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Class Action: The Landmark Case That Changed Sexual Harassment Lawby Clara Bingham
Synopses & Reviews
In the tradition of A Civil Action and Erin Brockovitch, Class Action is a story of intrigue and injustice as dramatic as fiction but all the more poignant because it is true.
In the coldest reaches of northern Minnesota, a group of women endured a shocking degree of sexual harassment–until one of them stepped forward and sued the company that had turned a blind eye to their pleas for help. Jenson vs. Eveleth Mines, the first sexual harassment class action in America, permanently changed the legal landscape as well as the lives of the women who fought the battle.
In 1975, Lois Jenson, a single mother on welfare, heard that the local iron mine was now hiring women. The hours were grueling, but the pay was astonishing, and Jenson didn't think twice before accepting a job cleaning viscous soot from enormous grinding machines. What she hadn't considered was that she was now entering a male-dominated, hard-drinking society that firmly believed that women belonged at home–a sentiment quickly born out in the relentless, brutal harassment of every woman who worked at the mine. When a group of men whistled at her walking into the plant, she didn't think much of it; when they began yelling obscenities at her, she was resilient; when one of them began stalking her, she got mad; when the mining company was unwilling to come to her defense, she got even.
From Jenson’s first day on the job, through three intensely humiliating trials, to the emotional day of the settlement, it would take Jenson twenty-five years and most of her physical and mental health to fight the battle with the mining company. But with the support of other women miners like union official Patricia Kosmach and her luck at finding perhaps the finest legal team for class action law, Jenson would eventually prevail.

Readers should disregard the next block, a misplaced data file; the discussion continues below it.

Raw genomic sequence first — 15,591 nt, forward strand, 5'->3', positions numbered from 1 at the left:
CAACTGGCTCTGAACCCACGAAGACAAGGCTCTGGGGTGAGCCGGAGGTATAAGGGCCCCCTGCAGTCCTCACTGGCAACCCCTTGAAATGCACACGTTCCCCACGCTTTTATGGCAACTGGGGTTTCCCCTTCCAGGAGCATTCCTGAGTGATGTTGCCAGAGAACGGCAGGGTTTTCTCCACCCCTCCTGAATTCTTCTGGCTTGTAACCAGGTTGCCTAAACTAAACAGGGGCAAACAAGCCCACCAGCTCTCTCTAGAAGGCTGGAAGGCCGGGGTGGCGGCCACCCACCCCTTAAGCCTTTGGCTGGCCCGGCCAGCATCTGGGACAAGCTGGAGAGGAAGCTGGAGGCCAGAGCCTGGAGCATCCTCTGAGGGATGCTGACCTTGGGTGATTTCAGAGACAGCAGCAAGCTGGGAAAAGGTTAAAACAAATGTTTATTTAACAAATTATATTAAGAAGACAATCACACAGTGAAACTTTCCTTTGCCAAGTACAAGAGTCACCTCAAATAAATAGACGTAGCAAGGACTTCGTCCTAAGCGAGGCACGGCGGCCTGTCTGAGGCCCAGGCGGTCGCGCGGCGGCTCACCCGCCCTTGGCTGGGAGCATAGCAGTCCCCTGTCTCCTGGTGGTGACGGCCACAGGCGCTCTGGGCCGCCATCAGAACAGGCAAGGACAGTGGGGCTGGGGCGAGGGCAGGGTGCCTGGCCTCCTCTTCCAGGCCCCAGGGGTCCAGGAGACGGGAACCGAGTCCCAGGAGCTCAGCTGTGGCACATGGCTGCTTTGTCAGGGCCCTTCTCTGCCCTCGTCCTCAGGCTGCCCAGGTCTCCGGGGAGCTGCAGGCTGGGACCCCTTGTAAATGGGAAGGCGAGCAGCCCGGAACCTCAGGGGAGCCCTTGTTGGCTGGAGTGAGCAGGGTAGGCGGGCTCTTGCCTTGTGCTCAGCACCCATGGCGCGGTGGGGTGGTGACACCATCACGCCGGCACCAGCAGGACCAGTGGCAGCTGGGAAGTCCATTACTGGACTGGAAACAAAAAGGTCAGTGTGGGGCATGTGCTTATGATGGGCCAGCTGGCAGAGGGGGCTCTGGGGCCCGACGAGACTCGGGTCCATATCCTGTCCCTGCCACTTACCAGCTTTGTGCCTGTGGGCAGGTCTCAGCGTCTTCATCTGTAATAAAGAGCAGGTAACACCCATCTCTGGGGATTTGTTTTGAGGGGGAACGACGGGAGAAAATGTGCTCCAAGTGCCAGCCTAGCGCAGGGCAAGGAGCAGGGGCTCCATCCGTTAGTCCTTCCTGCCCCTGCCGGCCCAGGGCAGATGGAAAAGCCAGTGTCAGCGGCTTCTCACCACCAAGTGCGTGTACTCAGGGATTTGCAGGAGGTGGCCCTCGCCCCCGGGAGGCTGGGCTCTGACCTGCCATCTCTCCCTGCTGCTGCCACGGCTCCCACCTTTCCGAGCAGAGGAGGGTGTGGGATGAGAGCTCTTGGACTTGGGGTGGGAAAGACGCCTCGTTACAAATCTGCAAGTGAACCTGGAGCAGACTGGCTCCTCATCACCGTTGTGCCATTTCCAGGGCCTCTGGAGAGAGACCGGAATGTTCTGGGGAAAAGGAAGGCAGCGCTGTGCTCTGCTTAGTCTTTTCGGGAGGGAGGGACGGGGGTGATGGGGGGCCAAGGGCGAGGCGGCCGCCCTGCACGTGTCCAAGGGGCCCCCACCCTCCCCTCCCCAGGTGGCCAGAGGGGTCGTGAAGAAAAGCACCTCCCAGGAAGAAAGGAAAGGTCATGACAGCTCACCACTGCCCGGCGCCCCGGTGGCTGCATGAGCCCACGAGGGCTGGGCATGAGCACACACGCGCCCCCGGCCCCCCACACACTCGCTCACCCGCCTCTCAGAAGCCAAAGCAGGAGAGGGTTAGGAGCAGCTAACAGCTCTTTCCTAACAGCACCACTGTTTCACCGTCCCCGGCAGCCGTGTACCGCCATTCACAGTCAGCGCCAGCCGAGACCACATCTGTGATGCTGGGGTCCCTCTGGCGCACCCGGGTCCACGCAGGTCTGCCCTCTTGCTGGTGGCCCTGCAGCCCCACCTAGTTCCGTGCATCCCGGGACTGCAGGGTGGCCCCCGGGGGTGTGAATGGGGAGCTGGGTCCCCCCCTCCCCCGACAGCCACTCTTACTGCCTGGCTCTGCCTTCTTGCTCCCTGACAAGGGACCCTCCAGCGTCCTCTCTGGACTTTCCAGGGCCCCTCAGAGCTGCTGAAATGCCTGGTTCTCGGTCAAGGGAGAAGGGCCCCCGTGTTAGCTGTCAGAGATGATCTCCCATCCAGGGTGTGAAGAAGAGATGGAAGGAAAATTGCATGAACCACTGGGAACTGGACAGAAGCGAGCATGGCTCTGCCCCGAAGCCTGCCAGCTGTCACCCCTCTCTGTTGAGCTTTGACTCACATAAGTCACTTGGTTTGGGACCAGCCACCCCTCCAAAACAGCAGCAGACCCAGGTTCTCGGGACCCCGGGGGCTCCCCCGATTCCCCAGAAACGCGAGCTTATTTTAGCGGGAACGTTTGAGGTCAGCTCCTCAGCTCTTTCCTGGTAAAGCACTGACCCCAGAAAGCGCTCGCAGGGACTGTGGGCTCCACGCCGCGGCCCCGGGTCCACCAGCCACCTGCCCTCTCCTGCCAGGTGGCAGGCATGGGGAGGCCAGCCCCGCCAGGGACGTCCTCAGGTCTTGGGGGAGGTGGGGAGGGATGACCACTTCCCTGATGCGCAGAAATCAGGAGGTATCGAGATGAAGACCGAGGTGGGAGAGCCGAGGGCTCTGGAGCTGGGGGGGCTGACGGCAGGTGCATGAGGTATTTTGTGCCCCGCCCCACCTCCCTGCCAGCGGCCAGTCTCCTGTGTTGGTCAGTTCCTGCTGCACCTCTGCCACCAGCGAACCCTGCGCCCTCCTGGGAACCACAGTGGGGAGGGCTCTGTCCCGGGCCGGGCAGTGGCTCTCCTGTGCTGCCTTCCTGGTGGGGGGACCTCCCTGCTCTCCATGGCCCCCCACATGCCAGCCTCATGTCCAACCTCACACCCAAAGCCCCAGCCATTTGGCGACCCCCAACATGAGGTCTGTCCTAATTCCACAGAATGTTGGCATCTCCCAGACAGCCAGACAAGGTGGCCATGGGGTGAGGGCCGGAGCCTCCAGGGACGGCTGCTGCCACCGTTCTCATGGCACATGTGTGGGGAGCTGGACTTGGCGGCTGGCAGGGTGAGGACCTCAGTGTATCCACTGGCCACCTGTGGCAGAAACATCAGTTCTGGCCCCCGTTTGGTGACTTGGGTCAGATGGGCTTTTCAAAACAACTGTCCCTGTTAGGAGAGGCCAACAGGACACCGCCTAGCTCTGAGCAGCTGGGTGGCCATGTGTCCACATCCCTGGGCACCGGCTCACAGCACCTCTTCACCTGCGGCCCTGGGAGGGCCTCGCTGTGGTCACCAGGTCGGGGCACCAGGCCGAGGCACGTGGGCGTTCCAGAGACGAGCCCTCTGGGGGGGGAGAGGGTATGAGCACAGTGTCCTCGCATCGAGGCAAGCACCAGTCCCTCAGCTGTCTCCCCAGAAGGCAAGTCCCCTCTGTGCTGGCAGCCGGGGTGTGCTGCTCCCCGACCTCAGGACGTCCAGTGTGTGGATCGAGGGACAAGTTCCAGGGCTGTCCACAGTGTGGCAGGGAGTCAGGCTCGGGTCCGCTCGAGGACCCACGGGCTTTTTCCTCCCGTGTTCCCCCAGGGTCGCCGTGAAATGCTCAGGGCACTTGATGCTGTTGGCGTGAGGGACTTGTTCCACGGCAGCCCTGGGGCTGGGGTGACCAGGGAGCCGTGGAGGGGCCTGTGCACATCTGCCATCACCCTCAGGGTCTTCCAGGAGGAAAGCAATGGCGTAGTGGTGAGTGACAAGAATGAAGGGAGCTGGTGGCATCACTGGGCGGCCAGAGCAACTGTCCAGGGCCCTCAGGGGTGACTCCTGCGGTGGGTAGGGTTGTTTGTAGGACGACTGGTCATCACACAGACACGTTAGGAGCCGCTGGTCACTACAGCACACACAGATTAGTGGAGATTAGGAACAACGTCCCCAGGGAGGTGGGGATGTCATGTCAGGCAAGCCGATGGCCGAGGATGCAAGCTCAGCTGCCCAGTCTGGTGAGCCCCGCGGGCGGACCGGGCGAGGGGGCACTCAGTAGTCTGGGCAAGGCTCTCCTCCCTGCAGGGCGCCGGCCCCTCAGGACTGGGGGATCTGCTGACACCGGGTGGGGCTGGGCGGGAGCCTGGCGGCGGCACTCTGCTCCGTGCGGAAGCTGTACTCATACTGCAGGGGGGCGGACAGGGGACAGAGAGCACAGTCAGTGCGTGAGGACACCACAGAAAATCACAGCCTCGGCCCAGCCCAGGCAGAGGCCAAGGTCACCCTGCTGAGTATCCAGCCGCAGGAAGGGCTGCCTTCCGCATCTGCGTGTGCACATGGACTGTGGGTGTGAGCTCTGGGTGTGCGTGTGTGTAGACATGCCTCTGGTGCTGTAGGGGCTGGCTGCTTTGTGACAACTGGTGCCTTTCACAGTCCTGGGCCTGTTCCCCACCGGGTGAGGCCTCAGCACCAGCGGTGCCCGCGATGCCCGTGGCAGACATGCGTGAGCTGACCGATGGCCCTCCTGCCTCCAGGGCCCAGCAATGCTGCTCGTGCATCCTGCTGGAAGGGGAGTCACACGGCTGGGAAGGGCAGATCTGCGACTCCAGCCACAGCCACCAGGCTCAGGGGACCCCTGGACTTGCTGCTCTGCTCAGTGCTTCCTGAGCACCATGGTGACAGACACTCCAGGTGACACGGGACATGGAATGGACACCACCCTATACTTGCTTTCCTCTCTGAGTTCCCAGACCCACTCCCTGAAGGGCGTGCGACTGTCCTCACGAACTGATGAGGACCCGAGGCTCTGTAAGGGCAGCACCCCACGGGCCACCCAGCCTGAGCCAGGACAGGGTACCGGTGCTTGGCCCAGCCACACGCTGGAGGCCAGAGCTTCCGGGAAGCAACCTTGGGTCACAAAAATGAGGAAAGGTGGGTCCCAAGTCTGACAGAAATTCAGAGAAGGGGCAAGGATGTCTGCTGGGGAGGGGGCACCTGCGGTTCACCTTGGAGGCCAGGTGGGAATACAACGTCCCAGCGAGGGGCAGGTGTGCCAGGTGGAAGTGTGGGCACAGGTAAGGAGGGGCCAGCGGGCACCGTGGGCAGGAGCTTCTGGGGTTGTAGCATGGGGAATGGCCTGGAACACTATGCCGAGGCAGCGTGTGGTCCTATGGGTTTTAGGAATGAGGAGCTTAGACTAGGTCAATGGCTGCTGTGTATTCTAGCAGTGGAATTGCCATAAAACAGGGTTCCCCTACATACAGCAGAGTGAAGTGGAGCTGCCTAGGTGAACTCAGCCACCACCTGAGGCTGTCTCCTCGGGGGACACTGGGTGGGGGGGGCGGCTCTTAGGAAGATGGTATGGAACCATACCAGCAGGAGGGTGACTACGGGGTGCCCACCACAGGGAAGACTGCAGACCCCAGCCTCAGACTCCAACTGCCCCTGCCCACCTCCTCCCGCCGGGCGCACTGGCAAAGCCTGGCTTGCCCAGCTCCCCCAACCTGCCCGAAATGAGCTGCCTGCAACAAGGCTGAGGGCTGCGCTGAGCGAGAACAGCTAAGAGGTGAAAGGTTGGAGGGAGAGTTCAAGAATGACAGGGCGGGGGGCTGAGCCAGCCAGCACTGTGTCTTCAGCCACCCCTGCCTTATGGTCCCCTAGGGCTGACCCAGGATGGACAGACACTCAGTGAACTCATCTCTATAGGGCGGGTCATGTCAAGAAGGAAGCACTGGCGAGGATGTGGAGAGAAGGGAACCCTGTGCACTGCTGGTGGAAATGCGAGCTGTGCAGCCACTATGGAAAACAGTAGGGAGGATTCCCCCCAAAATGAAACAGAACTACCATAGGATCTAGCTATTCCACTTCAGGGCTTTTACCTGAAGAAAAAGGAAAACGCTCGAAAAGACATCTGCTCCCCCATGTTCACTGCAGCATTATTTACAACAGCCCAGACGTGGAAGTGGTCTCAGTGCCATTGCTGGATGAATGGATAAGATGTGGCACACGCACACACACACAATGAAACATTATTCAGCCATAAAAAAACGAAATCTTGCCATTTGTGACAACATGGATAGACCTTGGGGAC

Clara Bingham and Laura Leedy Gansler take readers on a fascinating, page-turning journey, the roller-coaster ride that became Jenson vs. Eveleth and show us that Class Action is not just one woman's story, it's every woman's legacy.
From the Hardcover edition.
An intriguing account of a seminal sexual harassment lawsuit describes the experiences of Lois Jenson, a single mother who endured a shocking degree of sexual harassment on her job with a local mine before suing the company that had ignored her pleas for help, in a case that took twenty years to settle and transformed the American legal system. Reprint. 15,000 first printing.
A petite single mother, Lois Jenson was among the first women hired by a northern Minnesota iron mine in 1975. In this brutal workplace, female miners were relentlessly threatened with pornographic graffiti, denigrating language, stalking, and physical assaults. Terrified of losing their jobs, the women kept their problems largely to themselves—until Lois, devastated by the abuse, found the courage to file a complaint against the company in 1984. Despite all of the obstacles the legal system threw at them, Lois and her fellow plaintiffs enlisted the aid of a dedicated team of lawyers and ultimately prevailed. Weaving personal stories with legal drama, Class Action shows how these terrifically brave women made history, although not without enormous personal cost. Told at a thrillers pace, this is the story of how one woman pioneered and won the first sexual harassment class action suit in the United States, a legal milestone that immeasurably improved working conditions for American women.
About the Author
Clara Bingham is a former White House correspondent for Newsweek and wrote Women on the hill: Challenging the Culture of Congress. She has written for Talk, Vogue, Harper’s Bazaar, and The Washington Monthly. She is a graduate of Harvard University.
Laura Leedy Gansler is a lawyer specializing in alternative dispute resolution and securities law. She is a former adjunct law professor at American University. After graduating from Harvard University, Gansler received a J.D. from the University of Virginia School of Law in 1989.
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